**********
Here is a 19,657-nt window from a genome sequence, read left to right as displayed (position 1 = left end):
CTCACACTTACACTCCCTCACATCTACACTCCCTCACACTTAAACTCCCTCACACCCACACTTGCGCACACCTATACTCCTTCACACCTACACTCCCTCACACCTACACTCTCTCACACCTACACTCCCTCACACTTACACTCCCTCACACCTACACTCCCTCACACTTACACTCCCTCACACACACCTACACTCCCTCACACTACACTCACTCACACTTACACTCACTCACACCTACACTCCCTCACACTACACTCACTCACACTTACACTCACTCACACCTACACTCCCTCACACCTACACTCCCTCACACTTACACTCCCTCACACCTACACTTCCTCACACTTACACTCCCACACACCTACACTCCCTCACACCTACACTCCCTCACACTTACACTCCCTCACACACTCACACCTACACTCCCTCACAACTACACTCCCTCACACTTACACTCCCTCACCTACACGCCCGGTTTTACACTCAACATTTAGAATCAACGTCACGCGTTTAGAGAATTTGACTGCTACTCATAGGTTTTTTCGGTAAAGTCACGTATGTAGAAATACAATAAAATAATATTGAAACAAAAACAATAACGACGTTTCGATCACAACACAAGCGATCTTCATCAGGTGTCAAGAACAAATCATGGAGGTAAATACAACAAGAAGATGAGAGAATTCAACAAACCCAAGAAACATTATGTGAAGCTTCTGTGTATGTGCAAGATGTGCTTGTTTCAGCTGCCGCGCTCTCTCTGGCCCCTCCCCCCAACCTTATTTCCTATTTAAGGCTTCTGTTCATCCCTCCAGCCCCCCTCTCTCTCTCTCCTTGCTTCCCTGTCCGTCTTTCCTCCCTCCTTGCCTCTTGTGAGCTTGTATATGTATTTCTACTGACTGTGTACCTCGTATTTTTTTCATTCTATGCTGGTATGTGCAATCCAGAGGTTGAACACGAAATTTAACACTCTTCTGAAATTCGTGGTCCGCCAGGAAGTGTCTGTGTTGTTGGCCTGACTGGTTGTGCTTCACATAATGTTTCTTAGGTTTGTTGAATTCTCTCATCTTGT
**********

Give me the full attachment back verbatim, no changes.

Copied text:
Here is a 19,657-nt window from a genome sequence, read left to right as displayed (position 1 = left end):
CTCACACTTACACTCCCTCACATCTACACTCCCTCACACTTAAACTCCCTCACACCCACACTTGCGCACACCTATACTCCTTCACACCTACACTCCCTCACACCTACACTCTCTCACACCTACACTCCCTCACACTTACACTCCCTCACACCTACACTCCCTCACACTTACACTCCCTCACACACACCTACACTCCCTCACACTACACTCACTCACACTTACACTCACTCACACCTACACTCCCTCACACTACACTCACTCACACTTACACTCACTCACACCTACACTCCCTCACACCTACACTCCCTCACACTTACACTCCCTCACACCTACACTTCCTCACACTTACACTCCCACACACCTACACTCCCTCACACCTACACTCCCTCACACTTACACTCCCTCACACACTCACACCTACACTCCCTCACAACTACACTCCCTCACACTTACACTCCCTCACCTACACGCCCGGTTTTACACTCAACATTTAGAATCAACGTCACGCGTTTAGAGAATTTGACTGCTACTCATAGGTTTTTTCGGTAAAGTCACGTATGTAGAAATACAATAAAATAATATTGAAACAAAAACAATAACGACGTTTCGATCACAACACAAGCGATCTTCATCAGGTGTCAAGAACAAATCATGGAGGTAAATACAACAAGAAGATGAGAGAATTCAACAAACCCAAGAAACATTATGTGAAGCTTCTGTGTATGTGCAAGATGTGCTTGTTTCAGCTGCCGCGCTCTCTCTGGCCCCTCCCCCCAACCTTATTTCCTATTTAAGGCTTCTGTTCATCCCTCCAGCCCCCCTCTCTCTCTCTCCTTGCTTCCCTGTCCGTCTTTCCTCCCTCCTTGCCTCTTGTGAGCTTGTATATGTATTTCTACTGACTGTGTACCTCGTATTTTTTTCATTCTATGCTGGTATGTGCAATCCAGAGGTTGAACACGAAATTTAACACTCTTCTGAAATTCGTGGTCCGCCAGGAAGTGTCTGTGTTGTTGGCCTGACTGGTTGTGCTTCACATAATGTTTCTTAGGTTTGTTGAATTCTCTCATCTTGT